Fast forward about a decade later. I had quit teaching several years ago. As a writer, I know how difficult it can be to hand your work over to someone else. I know a lot of writers who are ready to send their work into the world, and I wanted to help. At the same time, my science fiction author had become more prolific, turning out novels every few months, rather than once a year. I wanted to hone and polish my skills and gather just the tools I need, and I needed to up my confidence game.
Q: Taking the time to master your skills is the key to building confidence! What was the most challenging part of getting started?
The most challenging part of getting started with the PA program was overcoming my fear that I wasn’t smart enough. I thought I had to memorize The Chicago Manual of Style in order to do this job effectively (you do not!). The most challenging part of getting my business started was deciding how much to charge for which service. I did a little research, asked around, and landed on rates I’m comfortable with.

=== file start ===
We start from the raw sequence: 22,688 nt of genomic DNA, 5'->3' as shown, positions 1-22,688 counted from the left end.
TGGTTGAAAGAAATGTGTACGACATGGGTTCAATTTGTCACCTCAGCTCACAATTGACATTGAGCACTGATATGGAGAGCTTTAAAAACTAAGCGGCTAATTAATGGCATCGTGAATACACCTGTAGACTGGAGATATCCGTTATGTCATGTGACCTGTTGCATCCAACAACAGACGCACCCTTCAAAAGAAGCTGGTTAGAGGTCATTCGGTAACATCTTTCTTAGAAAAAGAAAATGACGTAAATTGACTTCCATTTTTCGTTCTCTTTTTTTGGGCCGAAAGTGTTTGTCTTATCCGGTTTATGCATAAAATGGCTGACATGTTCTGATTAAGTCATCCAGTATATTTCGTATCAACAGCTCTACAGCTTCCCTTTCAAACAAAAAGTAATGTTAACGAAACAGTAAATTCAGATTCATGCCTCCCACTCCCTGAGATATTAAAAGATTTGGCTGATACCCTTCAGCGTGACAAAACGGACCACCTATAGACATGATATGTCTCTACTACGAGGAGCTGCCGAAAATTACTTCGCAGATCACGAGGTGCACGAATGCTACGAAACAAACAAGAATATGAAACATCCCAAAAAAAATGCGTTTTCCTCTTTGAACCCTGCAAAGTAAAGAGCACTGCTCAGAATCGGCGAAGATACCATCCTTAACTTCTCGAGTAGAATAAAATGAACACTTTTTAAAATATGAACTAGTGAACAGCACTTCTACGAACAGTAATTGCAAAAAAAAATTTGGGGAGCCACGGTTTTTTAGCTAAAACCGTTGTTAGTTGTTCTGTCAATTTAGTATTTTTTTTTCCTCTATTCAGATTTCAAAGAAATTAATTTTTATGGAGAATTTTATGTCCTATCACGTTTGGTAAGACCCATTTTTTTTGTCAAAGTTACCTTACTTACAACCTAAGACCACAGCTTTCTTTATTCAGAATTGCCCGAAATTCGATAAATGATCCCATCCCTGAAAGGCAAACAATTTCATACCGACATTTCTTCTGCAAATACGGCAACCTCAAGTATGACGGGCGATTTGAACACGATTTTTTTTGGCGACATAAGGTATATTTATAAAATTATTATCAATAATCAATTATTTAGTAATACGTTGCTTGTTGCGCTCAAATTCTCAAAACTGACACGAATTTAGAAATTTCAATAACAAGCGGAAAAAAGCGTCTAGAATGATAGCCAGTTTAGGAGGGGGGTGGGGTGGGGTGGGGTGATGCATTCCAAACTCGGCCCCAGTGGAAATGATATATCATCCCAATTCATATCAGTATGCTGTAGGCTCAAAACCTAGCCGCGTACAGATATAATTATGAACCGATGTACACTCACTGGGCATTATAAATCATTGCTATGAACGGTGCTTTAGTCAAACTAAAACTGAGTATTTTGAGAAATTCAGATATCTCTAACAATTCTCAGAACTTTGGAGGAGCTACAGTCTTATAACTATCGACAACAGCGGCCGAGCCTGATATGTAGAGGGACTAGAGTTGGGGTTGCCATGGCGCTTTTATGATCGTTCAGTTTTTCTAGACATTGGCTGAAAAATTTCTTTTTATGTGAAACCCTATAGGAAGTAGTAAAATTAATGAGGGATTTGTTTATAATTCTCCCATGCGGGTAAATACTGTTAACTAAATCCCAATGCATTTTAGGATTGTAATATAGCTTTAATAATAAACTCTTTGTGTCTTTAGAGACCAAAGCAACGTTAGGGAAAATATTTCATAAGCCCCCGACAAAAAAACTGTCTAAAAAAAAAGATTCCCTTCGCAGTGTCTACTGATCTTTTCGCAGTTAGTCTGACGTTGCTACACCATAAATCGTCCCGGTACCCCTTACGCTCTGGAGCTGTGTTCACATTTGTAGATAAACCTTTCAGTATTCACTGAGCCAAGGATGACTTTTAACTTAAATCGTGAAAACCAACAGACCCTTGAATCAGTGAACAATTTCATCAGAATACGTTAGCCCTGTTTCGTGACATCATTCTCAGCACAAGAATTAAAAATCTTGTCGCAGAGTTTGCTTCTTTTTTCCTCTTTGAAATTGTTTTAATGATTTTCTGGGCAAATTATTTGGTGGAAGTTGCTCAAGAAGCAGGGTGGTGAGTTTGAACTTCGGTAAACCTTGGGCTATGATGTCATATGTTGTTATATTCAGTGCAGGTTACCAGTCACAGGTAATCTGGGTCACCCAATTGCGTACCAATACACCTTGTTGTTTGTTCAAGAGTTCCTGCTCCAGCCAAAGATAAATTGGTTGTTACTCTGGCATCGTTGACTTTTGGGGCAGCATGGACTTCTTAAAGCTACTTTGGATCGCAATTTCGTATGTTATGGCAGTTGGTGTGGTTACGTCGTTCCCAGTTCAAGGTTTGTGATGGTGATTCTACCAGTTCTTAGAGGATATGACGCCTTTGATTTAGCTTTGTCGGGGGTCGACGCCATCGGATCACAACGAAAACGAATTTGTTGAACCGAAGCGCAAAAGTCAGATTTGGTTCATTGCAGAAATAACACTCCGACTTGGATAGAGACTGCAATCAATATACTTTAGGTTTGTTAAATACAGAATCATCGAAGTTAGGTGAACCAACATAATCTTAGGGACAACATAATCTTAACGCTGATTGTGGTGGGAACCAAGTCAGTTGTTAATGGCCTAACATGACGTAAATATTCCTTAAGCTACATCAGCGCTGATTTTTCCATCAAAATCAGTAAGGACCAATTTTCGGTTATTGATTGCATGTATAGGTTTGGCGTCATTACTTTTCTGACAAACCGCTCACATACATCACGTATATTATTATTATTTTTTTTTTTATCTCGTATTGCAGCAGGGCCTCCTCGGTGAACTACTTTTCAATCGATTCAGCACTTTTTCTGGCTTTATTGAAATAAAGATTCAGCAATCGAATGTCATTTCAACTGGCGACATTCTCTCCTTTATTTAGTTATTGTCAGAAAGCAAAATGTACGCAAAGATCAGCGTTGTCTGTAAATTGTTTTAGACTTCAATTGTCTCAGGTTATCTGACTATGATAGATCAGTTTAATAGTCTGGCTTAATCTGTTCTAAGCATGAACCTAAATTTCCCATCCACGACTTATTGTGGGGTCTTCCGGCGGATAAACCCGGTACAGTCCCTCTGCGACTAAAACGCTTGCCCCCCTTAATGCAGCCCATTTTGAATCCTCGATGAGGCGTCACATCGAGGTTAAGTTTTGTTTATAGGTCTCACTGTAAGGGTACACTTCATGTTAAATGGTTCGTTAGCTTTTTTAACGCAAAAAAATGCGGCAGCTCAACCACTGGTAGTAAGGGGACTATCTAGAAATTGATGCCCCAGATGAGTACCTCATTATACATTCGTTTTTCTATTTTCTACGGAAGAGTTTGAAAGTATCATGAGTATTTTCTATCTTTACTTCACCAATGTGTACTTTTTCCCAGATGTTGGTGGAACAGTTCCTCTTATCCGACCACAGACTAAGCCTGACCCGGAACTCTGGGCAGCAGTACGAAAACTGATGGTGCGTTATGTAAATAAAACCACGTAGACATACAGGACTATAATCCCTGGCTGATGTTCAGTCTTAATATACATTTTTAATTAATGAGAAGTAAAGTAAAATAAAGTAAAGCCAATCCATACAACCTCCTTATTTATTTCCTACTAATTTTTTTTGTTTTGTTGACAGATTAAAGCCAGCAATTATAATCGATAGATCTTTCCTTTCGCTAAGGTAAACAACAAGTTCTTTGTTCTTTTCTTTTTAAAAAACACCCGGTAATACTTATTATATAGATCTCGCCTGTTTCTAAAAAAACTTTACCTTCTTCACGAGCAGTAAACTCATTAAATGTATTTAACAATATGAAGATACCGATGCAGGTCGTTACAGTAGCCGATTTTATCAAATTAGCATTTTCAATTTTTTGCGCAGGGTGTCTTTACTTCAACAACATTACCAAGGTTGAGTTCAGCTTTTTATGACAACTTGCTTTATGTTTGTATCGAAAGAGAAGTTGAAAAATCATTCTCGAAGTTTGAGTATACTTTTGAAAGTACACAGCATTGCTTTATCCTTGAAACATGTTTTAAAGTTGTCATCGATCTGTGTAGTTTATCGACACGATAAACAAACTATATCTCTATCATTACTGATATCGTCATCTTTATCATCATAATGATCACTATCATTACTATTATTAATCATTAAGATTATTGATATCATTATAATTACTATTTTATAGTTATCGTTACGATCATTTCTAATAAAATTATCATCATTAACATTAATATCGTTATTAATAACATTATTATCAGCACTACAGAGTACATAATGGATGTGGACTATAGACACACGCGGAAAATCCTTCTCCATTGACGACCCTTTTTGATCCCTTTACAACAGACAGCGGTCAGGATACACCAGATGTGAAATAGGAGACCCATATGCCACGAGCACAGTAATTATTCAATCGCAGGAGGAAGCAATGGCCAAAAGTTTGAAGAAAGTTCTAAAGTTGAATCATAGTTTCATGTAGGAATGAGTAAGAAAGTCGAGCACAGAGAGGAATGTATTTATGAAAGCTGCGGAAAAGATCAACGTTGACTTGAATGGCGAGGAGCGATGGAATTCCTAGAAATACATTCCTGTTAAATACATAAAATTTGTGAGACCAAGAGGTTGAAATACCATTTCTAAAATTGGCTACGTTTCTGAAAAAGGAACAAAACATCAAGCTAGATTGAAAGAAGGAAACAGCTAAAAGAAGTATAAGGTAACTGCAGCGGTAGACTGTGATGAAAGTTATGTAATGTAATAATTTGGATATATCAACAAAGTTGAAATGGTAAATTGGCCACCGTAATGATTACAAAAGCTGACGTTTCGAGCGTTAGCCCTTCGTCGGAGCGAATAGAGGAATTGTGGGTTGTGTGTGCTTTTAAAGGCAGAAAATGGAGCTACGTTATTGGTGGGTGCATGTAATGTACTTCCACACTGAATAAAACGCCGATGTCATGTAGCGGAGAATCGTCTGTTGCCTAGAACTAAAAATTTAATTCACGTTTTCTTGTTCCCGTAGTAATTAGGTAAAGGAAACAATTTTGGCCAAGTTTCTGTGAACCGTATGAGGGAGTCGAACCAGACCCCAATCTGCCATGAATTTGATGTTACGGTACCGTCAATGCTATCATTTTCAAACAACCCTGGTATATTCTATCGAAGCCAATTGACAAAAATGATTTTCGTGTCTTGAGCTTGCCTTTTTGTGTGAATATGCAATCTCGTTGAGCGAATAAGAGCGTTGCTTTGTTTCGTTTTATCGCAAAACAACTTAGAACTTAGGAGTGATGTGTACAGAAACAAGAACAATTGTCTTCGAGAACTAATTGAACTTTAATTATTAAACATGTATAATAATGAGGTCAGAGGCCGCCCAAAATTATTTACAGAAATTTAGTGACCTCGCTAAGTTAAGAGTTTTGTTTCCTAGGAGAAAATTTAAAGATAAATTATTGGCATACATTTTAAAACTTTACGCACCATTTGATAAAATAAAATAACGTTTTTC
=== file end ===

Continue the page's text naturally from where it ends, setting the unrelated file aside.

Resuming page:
Q: What was the most valuable thing you learned during the course?
The most valuable thing I learned during the course is it is perfectly okay, perfectly normal not to have all the answers, and that it’s perfectly okay to stop what you’re doing and take some time to research. That doesn’t mean you aren’t smart enough or don’t know enough. No one can know every single thing! Cut yourself some slack there! The other valuable thing I learned is the actual difference between proofreading and copy editing. I do both, but most clients don’t understand that difference.
Q: So true! The human brain can’t retain every single bit of information. A great proofreader is one who doesn’t make assumptions and who isn’t afraid to research what they don’t know. How long did it take you to find your first client? And how many clients do you have now?
With finding my first client, I sort of cheated. The week I signed up for Proofread Anywhere, I had lunch with my science fiction author to pick up another box with a manuscript. He also had five other manuscripts he needed edited. He looked across the table at me and said, “I’d like to start paying you. Is that okay?” There’s only one answer for that!